I’m glad Twitter is making more of its advanced search tools. They’re immensely useful for journalists, but unless you already know about them they’re next to impossible to use. Including them here, prominently, is smart. And it’s wise to explain there’s a difference between Top and All tweets, even if it’s still not clear what “most relevant” means in this context.
Twitter is protecting/building its brand. Some of these guidelines are about making sure the platform gets credit for quotes and information shared there. Others offer ways to embed Twitter functionality on news sites. It reminds me of Facebook’s Open Graph plugins, in a nascent and very specific way – proliferating its own platform while performing useful functions. Aiming to become needed, where it isn’t already.
What was said at the event was interesting, and though in some cases it felt a little like going over old ground for me personally, it was good to see the big steps being made by big organisations like the BBC and New York Times. What I found fascinating was the way some old and new conflicts weren’t exactly debated in the panel sessions but were played out over the course of the two-day event.
The fight for the mainstream
Mainstream was a word used a great deal yesterday and the day before. Organiser Claire Wardle justified (see comments) the decision to make the first day invitation-only by explaining that only members of the mainstream media were invited, and the sessions yesterday almost all included the word “mainstream” somewhere in the title.
But “mainstream” isn’t a clearly defined term. It’s slippery. “Mainstream media” is hurled at news outlets by some bloggers as a perjorative term; it’s often linked to circulation and ownership rather than content; it’s defined without a clear opposition. And the BBC Social Media Summit had its own definition, which became clearer as the day progressed:
National or international (not local or hyperlocal)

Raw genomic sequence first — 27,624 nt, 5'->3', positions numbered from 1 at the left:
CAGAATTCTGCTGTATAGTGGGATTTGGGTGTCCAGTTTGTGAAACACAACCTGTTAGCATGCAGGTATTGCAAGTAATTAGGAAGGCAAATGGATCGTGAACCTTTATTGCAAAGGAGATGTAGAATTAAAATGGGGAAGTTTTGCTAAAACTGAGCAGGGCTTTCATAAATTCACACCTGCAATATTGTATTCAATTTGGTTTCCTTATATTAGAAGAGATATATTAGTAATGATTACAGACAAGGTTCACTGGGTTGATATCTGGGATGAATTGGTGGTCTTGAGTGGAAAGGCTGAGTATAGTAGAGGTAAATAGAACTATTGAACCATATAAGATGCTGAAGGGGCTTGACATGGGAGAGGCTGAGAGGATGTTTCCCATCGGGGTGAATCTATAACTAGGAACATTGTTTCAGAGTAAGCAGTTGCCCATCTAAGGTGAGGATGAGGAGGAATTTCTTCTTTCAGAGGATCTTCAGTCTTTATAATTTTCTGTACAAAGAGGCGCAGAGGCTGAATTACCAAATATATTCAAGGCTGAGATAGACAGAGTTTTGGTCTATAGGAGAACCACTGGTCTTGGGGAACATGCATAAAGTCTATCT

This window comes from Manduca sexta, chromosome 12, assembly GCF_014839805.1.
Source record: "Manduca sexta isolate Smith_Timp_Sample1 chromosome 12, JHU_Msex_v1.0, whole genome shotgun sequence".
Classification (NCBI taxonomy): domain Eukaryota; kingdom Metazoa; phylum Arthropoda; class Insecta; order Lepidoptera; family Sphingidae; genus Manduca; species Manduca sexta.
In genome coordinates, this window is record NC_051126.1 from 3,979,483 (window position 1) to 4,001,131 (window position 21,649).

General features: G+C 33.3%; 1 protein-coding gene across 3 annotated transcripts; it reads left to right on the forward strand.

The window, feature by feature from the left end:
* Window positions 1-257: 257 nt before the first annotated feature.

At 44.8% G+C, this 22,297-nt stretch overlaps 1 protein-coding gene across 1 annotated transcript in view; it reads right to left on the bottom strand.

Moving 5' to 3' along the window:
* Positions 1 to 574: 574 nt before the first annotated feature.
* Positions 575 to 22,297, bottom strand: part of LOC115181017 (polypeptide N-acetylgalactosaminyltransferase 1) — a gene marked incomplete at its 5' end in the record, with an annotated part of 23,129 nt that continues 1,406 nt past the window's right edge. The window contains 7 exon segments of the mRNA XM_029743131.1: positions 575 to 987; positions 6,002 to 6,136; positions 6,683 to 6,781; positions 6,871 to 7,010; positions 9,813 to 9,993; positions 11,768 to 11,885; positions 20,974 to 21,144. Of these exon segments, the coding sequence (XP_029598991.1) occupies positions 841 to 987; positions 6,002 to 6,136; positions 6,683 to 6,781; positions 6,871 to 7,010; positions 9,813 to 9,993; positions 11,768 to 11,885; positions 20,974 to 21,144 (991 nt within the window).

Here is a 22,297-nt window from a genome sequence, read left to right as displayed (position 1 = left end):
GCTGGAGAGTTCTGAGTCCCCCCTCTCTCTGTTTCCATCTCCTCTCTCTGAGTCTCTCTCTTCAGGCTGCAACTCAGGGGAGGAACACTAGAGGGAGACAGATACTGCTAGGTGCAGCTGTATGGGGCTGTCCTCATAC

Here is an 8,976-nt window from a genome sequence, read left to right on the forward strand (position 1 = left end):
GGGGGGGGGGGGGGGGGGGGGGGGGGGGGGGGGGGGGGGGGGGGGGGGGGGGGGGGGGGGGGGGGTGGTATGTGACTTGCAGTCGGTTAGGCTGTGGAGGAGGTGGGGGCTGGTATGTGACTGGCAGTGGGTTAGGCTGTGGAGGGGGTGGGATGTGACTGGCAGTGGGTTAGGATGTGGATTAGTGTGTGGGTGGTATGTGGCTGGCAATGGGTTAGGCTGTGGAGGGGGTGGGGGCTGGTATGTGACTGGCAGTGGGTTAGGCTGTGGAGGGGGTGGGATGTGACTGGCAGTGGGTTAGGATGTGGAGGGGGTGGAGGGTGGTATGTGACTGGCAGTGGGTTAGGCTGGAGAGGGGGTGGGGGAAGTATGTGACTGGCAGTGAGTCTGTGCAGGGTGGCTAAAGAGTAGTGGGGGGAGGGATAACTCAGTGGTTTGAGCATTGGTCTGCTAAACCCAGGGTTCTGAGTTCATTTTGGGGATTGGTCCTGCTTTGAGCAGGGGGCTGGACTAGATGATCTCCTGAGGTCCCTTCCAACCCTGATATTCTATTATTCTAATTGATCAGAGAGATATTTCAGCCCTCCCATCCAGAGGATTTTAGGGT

General news (not specialist or single-subject)
Primarily print or broadcast (not web-only)
Broadsheet (not tabloid or sensationalist)
Corporate (not individual)
That’s fine, of course, though perhaps a more honest hashtag would be #bbcmsmsms. But it’s also telling: those who were invited to participate, and thus set the agenda and drive change, were not social media people from the Sun, or from Archant’s local divisions, or from the Financial Times. Of course it’s easier for organisations working with likeminded people to reach a consensus, but in doing so we miss the chance to learn from people outside the echo chamber.
And in the process we reinforce some very dull divisions between journalists and organisations, as @adders pointed out beforehand – we go back to Chomsky’s definition of the elite media, which is in the process of being exploded by the internet. It’s a peculiarly protectionist, defensive position, for an event so focussed on breaking down barriers and creating real change.
The fight for territory
Alongside the semantic land-grab of the mainstream, we had territorial conflicts, on the stage, in the audience and in the wider Tweeting world outside the event itself. Journalism is a small field, these days – small and intricately interconnected – and various figures vie for ownership of concepts and spaces within the field.
Most noticeably to those following the hashtag on day 1, Jeff Jarvis took on the BBC over the lack of openness inherent in holding an invitation-only event under the Chatham House rule. Regardless of which “side” you took – or whether you believe, like I do, that both have merits – the conversation became in part about Jarvis and his opinions. Just as day 2 became in part about Andy Carvin’s hostility towards people debating and critiquing his methods, rather than the methods themselves. Fame – both individual and institutional – makes people confuse the practitioner with the field in which they operate.